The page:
Here is the smaller stack on the left of the closet. I keep various sizes of MDF and plywood that I don't use as often there, as well as the overflow of 1/4" MDF. Those are my dowels in the corner.  The two mats I actually use for sanding on. I like to sit on the floor when I use my 1/3 sheet Makita sander. I really am most comfortable doing that. The sander is hooked up to the 6.5 hp Rigid shop vac so there is really NO dust at all. I actually sand when I am done cleaning the shop. Then I just do one more quick vac before I close the door. I use the small waste basket for my paper waste. I use sticker sheets a lot to apply patterns and keep that under my feet as I saw to peel off the stickers. That keeps the waste separate and it is easy to manage. 



Richard (my kitty) sits on the towel next to my Excalibur saw on the left. I don't let him stay long though if I am cutting MDF, as he doesn't wear a dust mask. I have been faithfully wearing the dust mask that I showed a couple of weeks ago and I feel much better because of it.  I also have a small router table that is on the floor under the first window on the right. I will show that next time. I like to sit on the floor and route as well, as I am comfortable there and I feel the dust stays localized more being low and it is easier to clean up after. I sit in front of where the vacuum is in this picture and pull the vacuum out, so most of the mess goes into the back corner there under the table. It takes 2 minutes to clean when I am done. I just do a quick swipe with the vacuum and vacuum the table and I am done.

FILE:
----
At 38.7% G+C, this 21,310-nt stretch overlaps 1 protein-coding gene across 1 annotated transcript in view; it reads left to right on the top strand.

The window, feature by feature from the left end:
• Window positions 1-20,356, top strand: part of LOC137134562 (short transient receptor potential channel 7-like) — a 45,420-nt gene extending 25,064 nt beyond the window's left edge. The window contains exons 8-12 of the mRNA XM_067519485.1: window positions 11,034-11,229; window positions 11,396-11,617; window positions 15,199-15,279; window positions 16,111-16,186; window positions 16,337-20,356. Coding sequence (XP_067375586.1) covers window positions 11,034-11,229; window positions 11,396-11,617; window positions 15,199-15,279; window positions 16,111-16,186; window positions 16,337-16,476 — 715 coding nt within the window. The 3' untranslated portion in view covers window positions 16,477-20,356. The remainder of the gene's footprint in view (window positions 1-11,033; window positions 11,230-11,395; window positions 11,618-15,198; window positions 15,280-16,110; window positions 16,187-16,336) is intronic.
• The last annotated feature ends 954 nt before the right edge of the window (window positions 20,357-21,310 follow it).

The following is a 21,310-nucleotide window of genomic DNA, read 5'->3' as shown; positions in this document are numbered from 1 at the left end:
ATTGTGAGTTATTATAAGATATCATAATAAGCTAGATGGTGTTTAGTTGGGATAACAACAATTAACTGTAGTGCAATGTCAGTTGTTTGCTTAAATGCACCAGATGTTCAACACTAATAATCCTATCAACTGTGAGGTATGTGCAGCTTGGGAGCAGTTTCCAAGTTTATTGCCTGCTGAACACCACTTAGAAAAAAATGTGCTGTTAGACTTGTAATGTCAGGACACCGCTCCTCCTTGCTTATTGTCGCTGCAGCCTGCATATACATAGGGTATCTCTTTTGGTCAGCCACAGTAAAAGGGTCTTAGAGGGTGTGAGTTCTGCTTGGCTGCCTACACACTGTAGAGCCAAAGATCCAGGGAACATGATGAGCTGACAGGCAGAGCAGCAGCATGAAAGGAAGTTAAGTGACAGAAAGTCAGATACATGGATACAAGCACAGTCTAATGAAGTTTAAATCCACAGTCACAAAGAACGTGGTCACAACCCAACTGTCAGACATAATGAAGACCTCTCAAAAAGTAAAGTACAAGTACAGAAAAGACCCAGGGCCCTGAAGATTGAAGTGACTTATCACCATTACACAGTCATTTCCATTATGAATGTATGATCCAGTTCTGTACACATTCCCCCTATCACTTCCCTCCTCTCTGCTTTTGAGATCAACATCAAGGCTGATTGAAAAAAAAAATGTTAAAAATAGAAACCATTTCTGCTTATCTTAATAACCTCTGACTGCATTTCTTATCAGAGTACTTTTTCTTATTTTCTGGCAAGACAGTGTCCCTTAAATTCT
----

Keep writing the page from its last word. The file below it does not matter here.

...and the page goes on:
I hope these photos inspire you to keep your own shops nice. On both Saturday and Sunday, I didn't get up there until about noon. I was done by 6 on Saturday and about 8pm on Sunday, and I feel I accomplished a huge amount of work. So I don't really buy into the "A clean shop is not a working shop" theory. I love my shop and it is a JOY to open the door and go in there to work.  



I also want to mention that I also wear glasses when I work as well as sound canceling headphones. The headphones are wireless and I listen to music from my computer as well as YouTube playlists. It makes time up there pleasant and fun. If you want me to review the headphones I have, I will be happy to do that. Just ask in the comments. It really makes a nice difference when spending lots of time working.